ASIA: ARENA (1996)
1) Into The Arena; 2) Arena; 3) Heaven; 4) Two Sides Of The Moon; 5) The Day Before The War; 6) Never; 7) Falling; 8) Words; 9) U Bring Me Down; 10) Tell Me Why; 11) Turn It Around; 12) Bella Nova.
One would expect Asia’s heroic ambitions, already well above and beyond their songwriting abilities and sonic taste, to burst right through the roof — with the release of an album titled like that; and Roger Dean’s winged lion on the sleeve is like a pre-ordered symbol of unbearable pathos. But, in a suprisingly unpredictable move, Arena turns out to be just the opposite: Asia’s most «restrained», even «down-to-earth» offering so far.
It must have been an intentional shift of style: the lineup is more or less the same here as on Aria, with the exception of guitar duties, for which the newly departed Pitrelli is now replaced by two players: Aziz Ibrahim, formerly of Simply Red, and Elliott Randall, formerly of whatever God wants. But there have always been two and only two instruments in Asia that really mattered: the synthesizer (still manned by Father Downes) and the drum (still kicked by Mike Sturgis). Plus the human voice, of course, still provided by John Payne. And all three have been toned down for Arena, although the most obvious change is in the drum sound — Sturgis pretty much renounces the big, electronically enhanced, 1980s sound, going for a softer, more natural approach.
There are, in fact, congas on the opening track instead of basic drums, played by guest percussionist Luis Jardim, as the whole instrumental is set to more or less the Latin rhythm of Steely Dan’s ‘Do It Again’. This does not save it from sounding like unremarkable elevator muzak, but it is still the most unusual introduction to an Asia album since first we learned what a typical Asia album looks like. Experimentation? In some cases, even unsuccessful experimentation is better than continuing to sink in the same boring dreck — and since, on the whole, I ended up getting more kicks from Arena than from either of the preceding records, this must be one of those cases.
So as not to make the review too long, I will briefly list what it is that does not suck about Arena. The way ‘Heaven’ begins — with echoey guitars lifted directly from ‘Another Brick In The Wall’ and then the echo waves suddenly transforming into synthesizers and then the whole thing just going away into the background to give way to an upbeat pop song (which, in itself, does suck rather badly). The silly catchy chorus to ‘Two Sides Of The Moon’ which is so very un-Asia-like, more like simple generic 1980’s synth-pop (perhaps Downes was feeling ever more nostalgic about the young and innocent days of The Buggles). ‘Never’ and ‘Falling’, two more okayish pop rock contributions that do not provide much happiness but do not overreach or annoy, either. And ‘Turn It Around’ has a tiny pinch of clenched-teeth grit that always made Asia albums easier to assimilate (and an ear-catching guitar lead from Randall).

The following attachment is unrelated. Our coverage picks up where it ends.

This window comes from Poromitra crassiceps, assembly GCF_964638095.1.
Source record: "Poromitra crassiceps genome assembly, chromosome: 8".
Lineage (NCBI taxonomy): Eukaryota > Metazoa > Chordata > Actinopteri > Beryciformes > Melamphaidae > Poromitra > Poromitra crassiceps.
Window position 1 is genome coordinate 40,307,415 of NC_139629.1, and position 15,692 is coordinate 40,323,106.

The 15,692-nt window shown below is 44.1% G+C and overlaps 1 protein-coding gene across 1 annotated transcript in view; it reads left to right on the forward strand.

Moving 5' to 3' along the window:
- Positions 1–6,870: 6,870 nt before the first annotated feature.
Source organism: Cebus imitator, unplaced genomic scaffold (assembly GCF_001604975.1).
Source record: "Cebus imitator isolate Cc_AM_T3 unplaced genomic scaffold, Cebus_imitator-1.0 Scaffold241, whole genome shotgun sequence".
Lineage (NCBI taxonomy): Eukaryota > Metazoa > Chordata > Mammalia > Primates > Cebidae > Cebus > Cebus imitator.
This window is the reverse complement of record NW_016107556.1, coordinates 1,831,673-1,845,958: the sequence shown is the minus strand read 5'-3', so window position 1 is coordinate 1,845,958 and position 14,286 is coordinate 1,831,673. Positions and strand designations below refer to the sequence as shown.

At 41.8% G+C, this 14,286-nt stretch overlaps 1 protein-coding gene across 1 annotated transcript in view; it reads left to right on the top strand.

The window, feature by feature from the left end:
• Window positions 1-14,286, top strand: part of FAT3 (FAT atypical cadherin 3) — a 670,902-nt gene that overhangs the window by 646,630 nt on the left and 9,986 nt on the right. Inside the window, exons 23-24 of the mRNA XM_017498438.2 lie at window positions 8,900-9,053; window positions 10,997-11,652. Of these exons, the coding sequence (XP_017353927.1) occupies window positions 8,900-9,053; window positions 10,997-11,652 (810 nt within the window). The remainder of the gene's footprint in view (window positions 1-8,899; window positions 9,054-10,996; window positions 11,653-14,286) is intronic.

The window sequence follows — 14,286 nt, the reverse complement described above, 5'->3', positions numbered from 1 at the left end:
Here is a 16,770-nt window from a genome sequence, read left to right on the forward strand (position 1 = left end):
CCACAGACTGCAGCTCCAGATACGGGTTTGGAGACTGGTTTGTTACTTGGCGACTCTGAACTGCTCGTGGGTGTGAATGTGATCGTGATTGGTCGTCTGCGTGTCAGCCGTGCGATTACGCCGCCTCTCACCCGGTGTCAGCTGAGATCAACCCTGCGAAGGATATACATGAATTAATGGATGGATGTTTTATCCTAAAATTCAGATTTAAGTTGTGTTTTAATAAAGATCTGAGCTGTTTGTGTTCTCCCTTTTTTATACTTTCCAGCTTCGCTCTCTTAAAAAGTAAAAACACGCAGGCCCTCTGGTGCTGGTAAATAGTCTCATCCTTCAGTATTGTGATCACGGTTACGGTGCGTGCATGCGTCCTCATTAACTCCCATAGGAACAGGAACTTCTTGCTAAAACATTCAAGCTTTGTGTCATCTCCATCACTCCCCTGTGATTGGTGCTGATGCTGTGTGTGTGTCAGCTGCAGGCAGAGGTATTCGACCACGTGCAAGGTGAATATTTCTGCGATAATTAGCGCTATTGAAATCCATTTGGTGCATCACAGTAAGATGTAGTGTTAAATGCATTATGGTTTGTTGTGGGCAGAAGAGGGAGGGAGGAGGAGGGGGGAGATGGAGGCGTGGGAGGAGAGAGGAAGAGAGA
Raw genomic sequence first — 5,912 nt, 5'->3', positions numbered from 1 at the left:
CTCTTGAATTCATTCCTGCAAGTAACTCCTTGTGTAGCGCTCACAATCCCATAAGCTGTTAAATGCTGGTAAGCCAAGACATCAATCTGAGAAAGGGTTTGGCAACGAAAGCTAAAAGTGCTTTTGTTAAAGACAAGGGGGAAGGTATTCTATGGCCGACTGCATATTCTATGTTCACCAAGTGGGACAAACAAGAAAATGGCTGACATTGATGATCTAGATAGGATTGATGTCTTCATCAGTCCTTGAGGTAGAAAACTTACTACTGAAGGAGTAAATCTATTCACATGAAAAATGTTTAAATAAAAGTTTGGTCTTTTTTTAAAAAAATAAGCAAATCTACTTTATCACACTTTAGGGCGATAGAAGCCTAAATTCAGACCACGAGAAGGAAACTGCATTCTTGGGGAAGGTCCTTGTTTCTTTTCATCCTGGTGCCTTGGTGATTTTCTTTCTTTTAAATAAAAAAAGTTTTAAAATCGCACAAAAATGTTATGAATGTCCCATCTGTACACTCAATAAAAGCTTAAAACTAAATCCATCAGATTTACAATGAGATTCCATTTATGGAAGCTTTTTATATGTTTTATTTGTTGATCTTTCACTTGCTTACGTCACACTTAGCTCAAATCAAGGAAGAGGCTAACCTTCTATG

Basically, it’s just a livelier, slightly more diverse, and slightly less pompous proposition than it used to be. This does not excuse the nine minutes of ‘The Day Before The War’, the album’s sorry excuse for a «prog epic», or that the «big drums» finally start announcing their presence on tracks like ‘Words’, or, let us be frank, that the very concept of the band known as «Asia» still existed in 1996. But in our quest for musical justice, we cannot not acknowledge that «…at least they tried». The title track states that “Into the arena we climb / We look to the sky” — words that might easily be interpreted as a new declaration of the right to fight for their artistic freedom and expect support from where it can least be expected.
Plus, an arena is the place to deal out thumbsets, isn’t it? The only problem is, when no one really gives a damn about the fight, it becomes somewhat irrelevant whether the fighters in question live or die at all. I would prefer to withdraw judgement as well — giving a thumbs up to a Payne-era Asia album is strictly prohibited by the Laws of Adequacy, but giving a thumbs down to Arena in particular would not acknowledge its honest attempt to break away from the formula, and I do not want to propagate the wrong concept that «All Asia (var.: All Payne-era Asia) sounds the same». That’d almost be like saying that all Asia looks the same, and that would be racist.
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